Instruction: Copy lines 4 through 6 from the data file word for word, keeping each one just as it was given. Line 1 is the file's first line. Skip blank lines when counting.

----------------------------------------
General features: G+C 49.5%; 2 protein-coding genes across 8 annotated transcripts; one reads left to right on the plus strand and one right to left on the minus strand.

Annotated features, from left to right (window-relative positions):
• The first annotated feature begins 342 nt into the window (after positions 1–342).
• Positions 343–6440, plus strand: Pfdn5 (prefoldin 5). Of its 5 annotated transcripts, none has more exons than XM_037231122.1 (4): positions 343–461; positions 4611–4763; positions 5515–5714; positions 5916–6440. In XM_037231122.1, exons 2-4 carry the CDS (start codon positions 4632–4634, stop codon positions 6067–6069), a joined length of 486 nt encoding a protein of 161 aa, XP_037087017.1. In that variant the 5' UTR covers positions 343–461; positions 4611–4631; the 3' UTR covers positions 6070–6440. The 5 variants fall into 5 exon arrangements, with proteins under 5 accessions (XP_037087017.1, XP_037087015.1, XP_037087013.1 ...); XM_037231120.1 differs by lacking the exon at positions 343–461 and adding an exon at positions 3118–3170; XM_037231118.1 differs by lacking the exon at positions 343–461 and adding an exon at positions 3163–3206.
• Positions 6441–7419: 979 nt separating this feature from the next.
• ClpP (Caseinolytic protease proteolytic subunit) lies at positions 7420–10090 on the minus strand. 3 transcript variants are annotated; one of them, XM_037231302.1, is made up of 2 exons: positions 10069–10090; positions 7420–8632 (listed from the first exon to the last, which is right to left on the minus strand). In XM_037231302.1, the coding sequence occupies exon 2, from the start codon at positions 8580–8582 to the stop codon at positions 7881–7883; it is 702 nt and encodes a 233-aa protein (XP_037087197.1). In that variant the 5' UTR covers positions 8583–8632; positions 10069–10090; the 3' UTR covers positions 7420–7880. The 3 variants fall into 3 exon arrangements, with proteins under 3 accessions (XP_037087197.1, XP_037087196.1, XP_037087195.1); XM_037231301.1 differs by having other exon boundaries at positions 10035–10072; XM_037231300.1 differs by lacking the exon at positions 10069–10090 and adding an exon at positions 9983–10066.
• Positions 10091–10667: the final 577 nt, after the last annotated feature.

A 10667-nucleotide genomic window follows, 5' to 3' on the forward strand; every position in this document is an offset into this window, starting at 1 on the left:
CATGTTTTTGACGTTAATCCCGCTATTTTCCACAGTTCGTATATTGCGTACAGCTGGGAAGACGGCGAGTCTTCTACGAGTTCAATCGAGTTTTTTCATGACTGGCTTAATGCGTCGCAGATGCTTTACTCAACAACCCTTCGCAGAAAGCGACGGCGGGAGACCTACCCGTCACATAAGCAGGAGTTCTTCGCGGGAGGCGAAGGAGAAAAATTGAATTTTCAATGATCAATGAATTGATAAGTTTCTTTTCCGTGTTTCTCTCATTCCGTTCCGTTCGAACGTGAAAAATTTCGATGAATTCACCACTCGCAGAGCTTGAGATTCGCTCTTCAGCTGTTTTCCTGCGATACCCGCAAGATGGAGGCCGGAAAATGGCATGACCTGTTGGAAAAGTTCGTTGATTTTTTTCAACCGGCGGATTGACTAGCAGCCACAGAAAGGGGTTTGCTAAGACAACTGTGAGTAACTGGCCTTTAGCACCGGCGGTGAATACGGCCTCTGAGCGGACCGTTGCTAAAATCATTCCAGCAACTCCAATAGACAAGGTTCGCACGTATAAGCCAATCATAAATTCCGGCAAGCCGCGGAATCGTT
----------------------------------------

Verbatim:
• Positions 343–6440, plus strand: Pfdn5 (prefoldin 5). Of its 5 annotated transcripts, none has more exons than XM_037231122.1 (4): positions 343–461; positions 4611–4763; positions 5515–5714; positions 5916–6440. In XM_037231122.1, exons 2-4 carry the CDS (start codon positions 4632–4634, stop codon positions 6067–6069), a joined length of 486 nt encoding a protein of 161 aa, XP_037087017.1. In that variant the 5' UTR covers positions 343–461; positions 4611–4631; the 3' UTR covers positions 6070–6440. The 5 variants fall into 5 exon arrangements, with proteins under 5 accessions (XP_037087017.1, XP_037087015.1, XP_037087013.1 ...); XM_037231120.1 differs by lacking the exon at positions 343–461 and adding an exon at positions 3118–3170; XM_037231118.1 differs by lacking the exon at positions 343–461 and adding an exon at positions 3163–3206.
• Positions 6441–7419: 979 nt separating this feature from the next.
• ClpP (Caseinolytic protease proteolytic subunit) lies at positions 7420–10090 on the minus strand. 3 transcript variants are annotated; one of them, XM_037231302.1, is made up of 2 exons: positions 10069–10090; positions 7420–8632 (listed from the first exon to the last, which is right to left on the minus strand). In XM_037231302.1, the coding sequence occupies exon 2, from the start codon at positions 8580–8582 to the stop codon at positions 7881–7883; it is 702 nt and encodes a 233-aa protein (XP_037087197.1). In that variant the 5' UTR covers positions 8583–8632; positions 10069–10090; the 3' UTR covers positions 7420–7880. The 3 variants fall into 3 exon arrangements, with proteins under 3 accessions (XP_037087197.1, XP_037087196.1, XP_037087195.1); XM_037231301.1 differs by having other exon boundaries at positions 10035–10072; XM_037231300.1 differs by lacking the exon at positions 10069–10090 and adding an exon at positions 9983–10066.